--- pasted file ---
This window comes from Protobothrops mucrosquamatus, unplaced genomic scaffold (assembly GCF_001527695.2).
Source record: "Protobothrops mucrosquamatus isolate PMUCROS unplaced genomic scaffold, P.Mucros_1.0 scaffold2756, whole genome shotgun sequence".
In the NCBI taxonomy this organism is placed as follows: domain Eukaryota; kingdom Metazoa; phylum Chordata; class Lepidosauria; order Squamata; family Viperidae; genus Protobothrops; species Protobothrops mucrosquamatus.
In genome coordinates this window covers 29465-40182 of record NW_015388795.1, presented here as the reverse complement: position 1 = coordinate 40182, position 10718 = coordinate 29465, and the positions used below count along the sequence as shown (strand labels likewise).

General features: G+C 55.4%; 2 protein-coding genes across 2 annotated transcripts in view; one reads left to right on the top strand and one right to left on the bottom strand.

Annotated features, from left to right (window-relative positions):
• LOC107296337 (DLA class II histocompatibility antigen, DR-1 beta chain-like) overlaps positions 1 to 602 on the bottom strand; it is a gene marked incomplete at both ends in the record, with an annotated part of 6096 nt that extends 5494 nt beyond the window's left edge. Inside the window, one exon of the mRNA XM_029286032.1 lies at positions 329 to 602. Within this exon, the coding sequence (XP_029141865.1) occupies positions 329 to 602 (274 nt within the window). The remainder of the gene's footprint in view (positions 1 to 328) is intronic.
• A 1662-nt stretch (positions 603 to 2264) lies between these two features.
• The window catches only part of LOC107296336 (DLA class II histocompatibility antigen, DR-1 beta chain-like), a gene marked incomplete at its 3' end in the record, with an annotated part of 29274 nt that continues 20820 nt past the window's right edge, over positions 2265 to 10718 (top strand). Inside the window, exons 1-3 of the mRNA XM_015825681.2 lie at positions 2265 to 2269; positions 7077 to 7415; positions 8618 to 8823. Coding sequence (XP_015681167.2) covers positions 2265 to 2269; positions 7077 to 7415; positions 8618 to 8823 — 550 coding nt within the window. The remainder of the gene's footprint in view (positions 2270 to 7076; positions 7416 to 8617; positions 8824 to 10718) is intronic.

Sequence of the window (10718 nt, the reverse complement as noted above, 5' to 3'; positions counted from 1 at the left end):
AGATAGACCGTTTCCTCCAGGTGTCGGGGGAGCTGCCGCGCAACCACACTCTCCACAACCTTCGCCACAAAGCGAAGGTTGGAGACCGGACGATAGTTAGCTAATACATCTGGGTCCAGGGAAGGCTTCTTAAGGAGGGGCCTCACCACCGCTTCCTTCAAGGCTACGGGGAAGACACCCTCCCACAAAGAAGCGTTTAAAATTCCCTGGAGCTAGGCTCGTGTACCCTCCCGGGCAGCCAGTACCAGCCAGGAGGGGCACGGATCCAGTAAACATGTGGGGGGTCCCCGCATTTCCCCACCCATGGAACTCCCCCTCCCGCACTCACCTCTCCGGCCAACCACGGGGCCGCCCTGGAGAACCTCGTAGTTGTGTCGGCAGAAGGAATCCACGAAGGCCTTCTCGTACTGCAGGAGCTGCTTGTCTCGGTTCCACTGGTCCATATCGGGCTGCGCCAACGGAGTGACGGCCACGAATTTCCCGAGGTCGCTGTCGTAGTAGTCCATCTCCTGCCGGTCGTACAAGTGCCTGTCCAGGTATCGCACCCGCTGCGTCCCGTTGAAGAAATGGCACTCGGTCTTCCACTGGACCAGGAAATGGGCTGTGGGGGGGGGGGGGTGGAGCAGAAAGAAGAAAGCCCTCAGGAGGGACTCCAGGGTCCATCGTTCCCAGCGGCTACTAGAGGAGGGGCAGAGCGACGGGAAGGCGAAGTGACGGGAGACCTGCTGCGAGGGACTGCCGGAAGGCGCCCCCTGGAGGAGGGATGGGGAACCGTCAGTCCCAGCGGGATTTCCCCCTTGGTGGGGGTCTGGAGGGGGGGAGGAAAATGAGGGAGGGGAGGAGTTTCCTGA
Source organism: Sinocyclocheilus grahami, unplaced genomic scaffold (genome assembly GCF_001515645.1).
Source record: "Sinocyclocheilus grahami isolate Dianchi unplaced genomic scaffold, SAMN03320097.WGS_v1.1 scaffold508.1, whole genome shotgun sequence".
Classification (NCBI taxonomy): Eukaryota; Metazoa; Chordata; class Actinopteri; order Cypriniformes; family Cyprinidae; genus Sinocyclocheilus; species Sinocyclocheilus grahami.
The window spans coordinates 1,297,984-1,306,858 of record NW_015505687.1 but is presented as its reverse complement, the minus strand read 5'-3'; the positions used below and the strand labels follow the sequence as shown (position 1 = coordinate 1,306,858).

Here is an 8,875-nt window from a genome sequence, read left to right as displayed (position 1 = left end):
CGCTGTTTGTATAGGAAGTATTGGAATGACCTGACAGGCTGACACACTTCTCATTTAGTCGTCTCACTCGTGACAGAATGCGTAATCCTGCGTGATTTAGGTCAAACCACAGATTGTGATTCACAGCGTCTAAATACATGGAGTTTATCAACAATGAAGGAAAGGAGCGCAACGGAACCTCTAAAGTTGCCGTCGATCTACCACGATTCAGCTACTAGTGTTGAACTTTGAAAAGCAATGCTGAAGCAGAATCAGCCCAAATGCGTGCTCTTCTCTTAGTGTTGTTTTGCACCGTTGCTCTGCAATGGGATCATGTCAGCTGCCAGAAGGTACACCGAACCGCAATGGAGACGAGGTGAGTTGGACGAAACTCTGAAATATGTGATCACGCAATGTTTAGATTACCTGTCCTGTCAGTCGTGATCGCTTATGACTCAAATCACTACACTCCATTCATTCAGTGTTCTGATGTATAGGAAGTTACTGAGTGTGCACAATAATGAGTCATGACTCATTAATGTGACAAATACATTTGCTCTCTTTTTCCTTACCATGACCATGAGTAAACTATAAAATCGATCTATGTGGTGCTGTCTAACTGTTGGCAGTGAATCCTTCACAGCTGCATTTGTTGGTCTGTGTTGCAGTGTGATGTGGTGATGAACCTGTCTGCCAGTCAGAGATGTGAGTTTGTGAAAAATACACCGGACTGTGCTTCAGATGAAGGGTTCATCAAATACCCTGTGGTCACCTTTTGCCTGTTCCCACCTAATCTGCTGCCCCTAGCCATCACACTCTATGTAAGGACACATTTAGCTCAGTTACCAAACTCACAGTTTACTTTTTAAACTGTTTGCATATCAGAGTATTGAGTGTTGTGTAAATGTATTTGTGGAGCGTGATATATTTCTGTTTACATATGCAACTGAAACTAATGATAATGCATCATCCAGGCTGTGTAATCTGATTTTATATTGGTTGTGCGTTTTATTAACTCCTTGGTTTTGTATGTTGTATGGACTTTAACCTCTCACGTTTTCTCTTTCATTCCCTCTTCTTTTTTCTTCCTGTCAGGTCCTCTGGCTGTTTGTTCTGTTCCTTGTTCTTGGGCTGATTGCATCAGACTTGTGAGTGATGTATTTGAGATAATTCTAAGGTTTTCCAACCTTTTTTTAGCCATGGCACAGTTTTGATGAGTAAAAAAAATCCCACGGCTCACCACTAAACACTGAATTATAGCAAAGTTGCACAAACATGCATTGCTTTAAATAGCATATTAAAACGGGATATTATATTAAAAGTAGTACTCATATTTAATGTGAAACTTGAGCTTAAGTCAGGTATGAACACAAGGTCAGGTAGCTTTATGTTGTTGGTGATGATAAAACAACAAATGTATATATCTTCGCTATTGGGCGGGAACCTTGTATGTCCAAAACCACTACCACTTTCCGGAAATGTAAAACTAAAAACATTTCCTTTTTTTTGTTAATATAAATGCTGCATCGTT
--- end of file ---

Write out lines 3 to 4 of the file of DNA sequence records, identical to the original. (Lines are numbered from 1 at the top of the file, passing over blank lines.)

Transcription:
In the NCBI taxonomy this organism is placed as follows: domain Eukaryota; kingdom Metazoa; phylum Chordata; class Lepidosauria; order Squamata; family Viperidae; genus Protobothrops; species Protobothrops mucrosquamatus.
In genome coordinates this window covers 29465-40182 of record NW_015388795.1, presented here as the reverse complement: position 1 = coordinate 40182, position 10718 = coordinate 29465, and the positions used below count along the sequence as shown (strand labels likewise).